The photograph is a still from ‘Teachers at Work’, a video which accompanies the 2015 (fifth) edition of The Practice of English Language Teaching. We filmed primary, secondary, tertiary and adult classes in Mexico, Turkey and the UK.
‘PELT’ was first published in 1983. That first edition was written while I was involved in teacher training in Mexico. It came about because on returning to that country after completing an MA in Applied Linguistics my brain was so addled with undigested applied linguistics that my trainees couldn’t understand anything I said. But they could understand the written notes I gave them after my mixed-up input sessions! Those notes became the first edition of the book.
In 32 years the book has become something of a standard and because of this it has become absolutely necessary to update/upgrade it over the years (1991, 2001, 2007, 2015). Speaking personally it has been a kind of self-willed CPD (continuing professional development). And for that I will be forever grateful. Thank you Longman, thank you Pearson!
So what is new in 2015? What are the issues in today’s English language teaching world? How has the ELT world changed in 32 years. It seems to me theatre about three big areas to think about:
1 The world off English and English language teaching has changed out of all recognition. Well in the first place, speakers of English as a second or additional language outnumber first-language speakers (‘native speakers’) but a factor of maybe 2:1 (Rajagapolan) 4:1 (Crystal) or 5:1 (Graddol). Which means that the varieties of properly functioning English that are spoken have multiplied enormously. Furthermore the majority of English-language conversations in the world take place between people, neither of whom have English as a first language. And so all the discussions about what variety to teach, about, for example, ELF (or English as an international language) are absolutely vital – and the raise concerns about the meaning of accuracy as Scott Thornbury articulated so well recently. Add to that the prevalence of non-native speaker teachers (or ‘multilinguals’ as Suresh Canagarajah would like such people to be called), and it is clear that the old ‘learn-to-speak-English-like-a-native’ trope of the middle of the twentieth century is long long gone.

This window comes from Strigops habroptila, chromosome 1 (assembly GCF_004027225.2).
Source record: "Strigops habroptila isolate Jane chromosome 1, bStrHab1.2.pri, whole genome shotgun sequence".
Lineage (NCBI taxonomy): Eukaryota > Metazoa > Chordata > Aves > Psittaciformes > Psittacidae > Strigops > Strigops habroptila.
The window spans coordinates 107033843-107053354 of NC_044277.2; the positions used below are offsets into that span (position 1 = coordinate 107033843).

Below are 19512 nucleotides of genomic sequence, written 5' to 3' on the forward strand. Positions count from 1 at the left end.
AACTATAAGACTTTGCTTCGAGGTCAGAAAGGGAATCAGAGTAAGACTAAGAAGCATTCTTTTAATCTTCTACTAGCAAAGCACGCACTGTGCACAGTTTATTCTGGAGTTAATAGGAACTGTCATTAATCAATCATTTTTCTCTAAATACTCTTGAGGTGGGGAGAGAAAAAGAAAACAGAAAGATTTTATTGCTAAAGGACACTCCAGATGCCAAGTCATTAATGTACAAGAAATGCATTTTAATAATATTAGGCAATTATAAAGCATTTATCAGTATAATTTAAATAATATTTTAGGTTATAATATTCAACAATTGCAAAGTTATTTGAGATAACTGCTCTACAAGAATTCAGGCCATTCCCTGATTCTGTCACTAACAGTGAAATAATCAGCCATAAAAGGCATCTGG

2 Technology is the big game changer I guess. Is Adaptive (teacher-less) learning the way forward? If you want to know about that read Philip Kerr’s informed and somewhat chilling blog. Do we believe in the ‘technology can solve everything’ in the SOLEs (self-organised learning environments) world of people like Sugata Mitra? Is the course book doomed – with access to the internet and the ubiquity of mobile devices? (but careful! Remember that 60% of the world’s population still have no access to the internet according to Sir Tim Berners Lee a few months ago)
3 And leading on from that, are any materials necessary? What ARE the best ways to learn a language? Is the mind a computer (e.g. Chomsky, Krashen etc)? Does explicit knowledge about language help learners? Is communication the key – is interactive group work the way forward? Is dialogue necessary for learning to take place (pace Dogme or unplugged teaching)? And what about CLIL (content and language integrated learning?
There are other issues too:
* modern digitally delivered tests – with free speaking and writing marked by computers, not humans – threaten to break an essential student-teacher link;
* ‘western’ language teaching is not universally exportable. We (people brought up on western-style methodology) have to learn to be importers too;
* the whole learning styles discussion has been enlivened by people who question its lack of evidence base.
But what do YOU think are the pressing issues for language teaching today?